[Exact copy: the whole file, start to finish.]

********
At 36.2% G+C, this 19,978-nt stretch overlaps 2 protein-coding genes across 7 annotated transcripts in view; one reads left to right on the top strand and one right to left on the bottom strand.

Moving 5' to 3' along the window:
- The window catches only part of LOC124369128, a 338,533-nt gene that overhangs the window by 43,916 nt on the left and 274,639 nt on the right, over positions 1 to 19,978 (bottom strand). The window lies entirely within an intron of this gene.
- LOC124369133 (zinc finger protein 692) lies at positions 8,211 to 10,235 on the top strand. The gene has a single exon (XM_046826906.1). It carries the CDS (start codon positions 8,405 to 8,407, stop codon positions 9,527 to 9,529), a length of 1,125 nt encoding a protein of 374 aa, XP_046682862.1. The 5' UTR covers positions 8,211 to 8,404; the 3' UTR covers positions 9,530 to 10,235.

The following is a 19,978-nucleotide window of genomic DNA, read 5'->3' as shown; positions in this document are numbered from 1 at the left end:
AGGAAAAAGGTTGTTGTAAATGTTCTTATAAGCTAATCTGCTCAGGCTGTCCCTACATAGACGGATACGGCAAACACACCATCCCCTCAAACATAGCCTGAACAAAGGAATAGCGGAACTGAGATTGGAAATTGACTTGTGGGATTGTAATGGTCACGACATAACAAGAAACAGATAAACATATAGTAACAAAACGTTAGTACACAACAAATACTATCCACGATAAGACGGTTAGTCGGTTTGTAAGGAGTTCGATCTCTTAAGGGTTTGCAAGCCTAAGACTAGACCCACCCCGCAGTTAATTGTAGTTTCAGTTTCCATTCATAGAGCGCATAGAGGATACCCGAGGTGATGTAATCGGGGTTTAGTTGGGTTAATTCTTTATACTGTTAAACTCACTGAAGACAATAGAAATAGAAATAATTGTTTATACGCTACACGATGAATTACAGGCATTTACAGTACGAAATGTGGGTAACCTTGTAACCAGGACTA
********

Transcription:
At 36.2% G+C, this 19,978-nt stretch overlaps 2 protein-coding genes across 7 annotated transcripts in view; one reads left to right on the top strand and one right to left on the bottom strand.

Moving 5' to 3' along the window:
- The window catches only part of LOC124369128, a 338,533-nt gene that overhangs the window by 43,916 nt on the left and 274,639 nt on the right, over positions 1 to 19,978 (bottom strand). The window lies entirely within an intron of this gene.
- LOC124369133 (zinc finger protein 692) lies at positions 8,211 to 10,235 on the top strand. The gene has a single exon (XM_046826906.1). It carries the CDS (start codon positions 8,405 to 8,407, stop codon positions 9,527 to 9,529), a length of 1,125 nt encoding a protein of 374 aa, XP_046682862.1. The 5' UTR covers positions 8,211 to 8,404; the 3' UTR covers positions 9,530 to 10,235.

The following is a 19,978-nucleotide window of genomic DNA, read 5'->3' as shown; positions in this document are numbered from 1 at the left end:
AGGAAAAAGGTTGTTGTAAATGTTCTTATAAGCTAATCTGCTCAGGCTGTCCCTACATAGACGGATACGGCAAACACACCATCCCCTCAAACATAGCCTGAACAAAGGAATAGCGGAACTGAGATTGGAAATTGACTTGTGGGATTGTAATGGTCACGACATAACAAGAAACAGATAAACATATAGTAACAAAACGTTAGTACACAACAAATACTATCCACGATAAGACGGTTAGTCGGTTTGTAAGGAGTTCGATCTCTTAAGGGTTTGCAAGCCTAAGACTAGACCCACCCCGCAGTTAATTGTAGTTTCAGTTTCCATTCATAGAGCGCATAGAGGATACCCGAGGTGATGTAATCGGGGTTTAGTTGGGTTAATTCTTTATACTGTTAAACTCACTGAAGACAATAGAAATAGAAATAATTGTTTATACGCTACACGATGAATTACAGGCATTTACAGTACGAAATGTGGGTAACCTTGTAACCAGGACTA